Our winning one-on-ones

Eight years ago, when I adopted my son, Alyosha, at age 7, his athletic prowess quickly became apparent to me. In basketball, baseball, and especially soccer, his abilities were superbly natural in a way that stood in stark contrast to my own. (When I was a kid, I tended to be the one each team tried to foist upon the other for service in the far, far outfield.)

Thus it was that I've always taken a healthy degree of pride in watching my son's ballgames and basking in the compliments other parents showered upon me as they admired the skill of his play. I never thought that I would have an athletic son, but there he was, kicking up dust as he made beelines for the goal.

Although I'm not particularly skilled, I know how to play these ballgames and have always used the basketball hoop in our backyard as a venue for keeping the lines of communication open with Alyosha, especially in these heady and unpredictable teenage years. Even when he is in his deepest funk, wondering why parents can't be invisible, all I have to do is suggest, "How about shooting some hoops?" and - bam! - he's up off the sofa and out the door, eager to, in his words, "put it to me."

When Alyosha was little, my main concern was that neither his pride nor his person got hurt as I pursued and loomed over the munchkin with my 6-foot, 3-inch frame. I had to be careful to let him get his share of the shots, and to feign surprise and let him dribble under my legs as he two-handed the ball to the basket and I helped to tip it in, declaiming, "Now, how did that happen?"

In between shots and moves, he'd tell me about school and about his friends, and little by little I'd put together a picture of how his life was going.

In short, we created a medium for communication that took on more and more importance as the years passed. At age 8, he had a teacher he didn't like; at 12, there was a daunting class; at 14, the challenge of the transition to high school.

Through it all, the basketball court was our salon for one-to-one, father-to-son chats, a safe zone where even the solemn and emotional could be spoken of in snippets between long shots. Alyosha, for his part, was never aware that we were having "a talk," which he would have rejected out of hand, had I presented it as such.

Over the years, I was always in control of the play - despite my son's speed and his growing ability to handle the ball. I possessed the advantages of height and an accurate long shot. This made it incumbent upon me to allow him a fair share of wins, which of course greased the wheels of our "hoop talks."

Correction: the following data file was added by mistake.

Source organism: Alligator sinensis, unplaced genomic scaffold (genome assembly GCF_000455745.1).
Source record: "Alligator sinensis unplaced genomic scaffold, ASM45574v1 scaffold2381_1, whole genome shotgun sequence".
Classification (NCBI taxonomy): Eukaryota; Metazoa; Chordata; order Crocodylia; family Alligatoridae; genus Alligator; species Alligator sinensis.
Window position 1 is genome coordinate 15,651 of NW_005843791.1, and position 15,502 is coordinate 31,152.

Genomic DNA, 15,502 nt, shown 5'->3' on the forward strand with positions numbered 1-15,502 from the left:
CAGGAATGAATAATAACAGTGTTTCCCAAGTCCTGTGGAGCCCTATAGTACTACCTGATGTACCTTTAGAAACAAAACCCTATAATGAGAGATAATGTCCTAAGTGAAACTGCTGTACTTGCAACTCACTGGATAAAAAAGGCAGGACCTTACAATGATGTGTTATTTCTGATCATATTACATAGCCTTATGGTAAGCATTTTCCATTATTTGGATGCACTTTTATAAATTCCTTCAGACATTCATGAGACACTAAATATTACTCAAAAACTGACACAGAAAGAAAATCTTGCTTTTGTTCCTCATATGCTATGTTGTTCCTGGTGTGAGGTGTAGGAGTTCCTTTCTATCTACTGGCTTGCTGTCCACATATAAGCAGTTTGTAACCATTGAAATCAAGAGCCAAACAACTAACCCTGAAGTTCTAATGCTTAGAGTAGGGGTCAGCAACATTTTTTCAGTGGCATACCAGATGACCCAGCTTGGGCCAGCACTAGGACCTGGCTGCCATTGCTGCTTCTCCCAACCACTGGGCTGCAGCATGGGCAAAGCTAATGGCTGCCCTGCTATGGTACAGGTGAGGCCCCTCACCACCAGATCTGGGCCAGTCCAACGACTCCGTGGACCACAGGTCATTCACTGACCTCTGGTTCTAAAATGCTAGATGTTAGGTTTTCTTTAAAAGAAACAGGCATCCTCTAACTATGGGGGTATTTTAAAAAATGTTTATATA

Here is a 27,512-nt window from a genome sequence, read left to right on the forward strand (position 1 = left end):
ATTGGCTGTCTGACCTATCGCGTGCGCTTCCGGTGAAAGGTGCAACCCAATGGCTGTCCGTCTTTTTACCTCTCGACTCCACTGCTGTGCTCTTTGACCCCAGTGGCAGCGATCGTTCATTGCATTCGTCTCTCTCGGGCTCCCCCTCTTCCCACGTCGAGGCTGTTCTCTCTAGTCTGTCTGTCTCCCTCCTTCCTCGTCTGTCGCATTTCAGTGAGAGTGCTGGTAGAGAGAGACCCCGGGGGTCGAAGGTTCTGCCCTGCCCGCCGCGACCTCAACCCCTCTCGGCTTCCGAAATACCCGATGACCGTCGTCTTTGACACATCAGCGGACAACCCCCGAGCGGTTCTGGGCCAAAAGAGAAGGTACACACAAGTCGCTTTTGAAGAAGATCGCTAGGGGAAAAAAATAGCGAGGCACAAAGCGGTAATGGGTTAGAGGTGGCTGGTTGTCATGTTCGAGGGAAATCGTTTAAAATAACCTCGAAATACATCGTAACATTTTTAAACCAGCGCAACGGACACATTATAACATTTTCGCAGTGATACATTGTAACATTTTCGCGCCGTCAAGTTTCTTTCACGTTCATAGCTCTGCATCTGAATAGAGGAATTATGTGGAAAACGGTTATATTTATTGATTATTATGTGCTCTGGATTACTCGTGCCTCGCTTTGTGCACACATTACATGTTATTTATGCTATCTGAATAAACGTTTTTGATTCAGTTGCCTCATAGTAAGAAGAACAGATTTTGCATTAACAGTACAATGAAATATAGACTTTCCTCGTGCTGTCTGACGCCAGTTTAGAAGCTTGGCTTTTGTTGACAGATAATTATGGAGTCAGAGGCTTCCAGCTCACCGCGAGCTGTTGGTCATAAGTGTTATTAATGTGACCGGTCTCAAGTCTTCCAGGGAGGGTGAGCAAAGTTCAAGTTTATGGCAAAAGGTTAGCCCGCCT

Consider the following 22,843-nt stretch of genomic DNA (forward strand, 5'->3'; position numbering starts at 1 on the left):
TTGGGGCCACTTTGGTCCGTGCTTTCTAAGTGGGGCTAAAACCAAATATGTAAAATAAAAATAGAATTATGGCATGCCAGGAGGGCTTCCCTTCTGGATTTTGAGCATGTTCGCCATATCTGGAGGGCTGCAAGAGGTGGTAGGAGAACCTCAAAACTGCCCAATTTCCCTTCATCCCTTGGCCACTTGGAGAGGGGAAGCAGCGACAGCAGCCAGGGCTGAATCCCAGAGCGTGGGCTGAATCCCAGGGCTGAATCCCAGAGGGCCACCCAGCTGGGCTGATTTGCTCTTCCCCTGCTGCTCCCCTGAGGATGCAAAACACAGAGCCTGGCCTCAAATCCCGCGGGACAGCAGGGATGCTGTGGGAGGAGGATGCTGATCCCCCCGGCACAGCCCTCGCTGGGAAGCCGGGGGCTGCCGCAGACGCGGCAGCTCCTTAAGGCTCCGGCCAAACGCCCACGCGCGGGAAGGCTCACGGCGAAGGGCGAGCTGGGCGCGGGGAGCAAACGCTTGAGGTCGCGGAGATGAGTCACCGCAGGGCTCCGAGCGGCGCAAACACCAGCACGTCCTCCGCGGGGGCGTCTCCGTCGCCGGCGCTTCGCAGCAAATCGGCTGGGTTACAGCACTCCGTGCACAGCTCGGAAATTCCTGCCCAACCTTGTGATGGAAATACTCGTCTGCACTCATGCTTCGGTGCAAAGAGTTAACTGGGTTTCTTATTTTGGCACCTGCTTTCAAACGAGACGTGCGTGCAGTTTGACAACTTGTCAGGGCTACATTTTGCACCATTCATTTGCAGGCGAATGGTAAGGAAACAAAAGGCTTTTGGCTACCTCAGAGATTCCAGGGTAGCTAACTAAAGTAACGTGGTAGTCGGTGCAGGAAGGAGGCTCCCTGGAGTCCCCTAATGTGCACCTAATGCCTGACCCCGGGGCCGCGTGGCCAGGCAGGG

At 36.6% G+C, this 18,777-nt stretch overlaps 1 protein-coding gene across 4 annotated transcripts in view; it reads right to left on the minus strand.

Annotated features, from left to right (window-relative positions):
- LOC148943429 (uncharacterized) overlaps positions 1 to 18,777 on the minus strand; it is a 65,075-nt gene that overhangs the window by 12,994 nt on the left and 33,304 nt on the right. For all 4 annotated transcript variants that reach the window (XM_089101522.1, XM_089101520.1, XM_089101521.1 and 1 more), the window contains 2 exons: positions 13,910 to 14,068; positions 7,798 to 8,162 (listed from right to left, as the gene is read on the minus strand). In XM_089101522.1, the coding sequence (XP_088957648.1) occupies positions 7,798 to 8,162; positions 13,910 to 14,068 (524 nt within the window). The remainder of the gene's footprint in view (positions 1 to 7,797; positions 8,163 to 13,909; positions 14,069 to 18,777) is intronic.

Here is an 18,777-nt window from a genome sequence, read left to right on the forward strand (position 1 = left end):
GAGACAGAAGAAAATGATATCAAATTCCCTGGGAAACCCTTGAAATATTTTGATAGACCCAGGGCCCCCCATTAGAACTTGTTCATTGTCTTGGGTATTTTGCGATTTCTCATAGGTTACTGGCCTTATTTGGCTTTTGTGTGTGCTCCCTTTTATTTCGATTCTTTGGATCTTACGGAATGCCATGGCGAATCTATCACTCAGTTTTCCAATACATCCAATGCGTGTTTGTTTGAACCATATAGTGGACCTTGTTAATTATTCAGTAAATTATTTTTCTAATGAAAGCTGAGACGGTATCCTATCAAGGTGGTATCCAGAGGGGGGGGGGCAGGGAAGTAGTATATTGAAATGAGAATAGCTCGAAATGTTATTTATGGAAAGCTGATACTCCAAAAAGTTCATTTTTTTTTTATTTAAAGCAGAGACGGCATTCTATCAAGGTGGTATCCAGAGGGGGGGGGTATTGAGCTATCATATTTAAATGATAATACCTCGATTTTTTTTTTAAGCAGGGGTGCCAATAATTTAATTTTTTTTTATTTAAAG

Last summer, when Alyosha was 14, we were playing basketball right in the middle of a sun shower. As I broke for the net and went up with the ball, he executed a stupendous leap and just brushed the ball with his hand as I pushed it into the basket.

For some reason this caught me up short, and I stood there, breathing deeply, staring at him. "You know," I told him, "by next year you're going to be stuffing me." I couldn't have paid him a higher compliment. He smiled broadly, as if he already knew that tomorrow did, indeed, belong to him.

And so we find ourselves now in our eighth year of backyard play and conversation. As we pursue our one-on-one games, I feel the burn in my muscles as I push to keep up with my son. I huff along, taking long shots where I can - the last refuge of the winded.

During yesterday's game, I saw an opening and went for it, finessing the ball around my son and seizing it for my all-or-nothing leap to the basket. I went up and - bang! Alyosha knocked the ball cleanly from my hand, leaving me standing there, staring at my palms.

"Did you do that?" I asked him, awash in a mixture of shock and admiration.

Alyosha walked up to me, his eyes almost level with mine. "What's on your mind, Dad?" he asked. "C'mon, you can tell me. I shoulda never been able to stuff you like that."

I could only smile. "Yes, you should have," I told him. "It's time."

In the wake of my son's long-anticipated coup, we continue to play ball, and talk, and cheer each other on. The irony now is that it is Alyosha who lets me win once in a while, yet another sign that, slowly but surely and sometimes in leaps and bounds, he is growing up.

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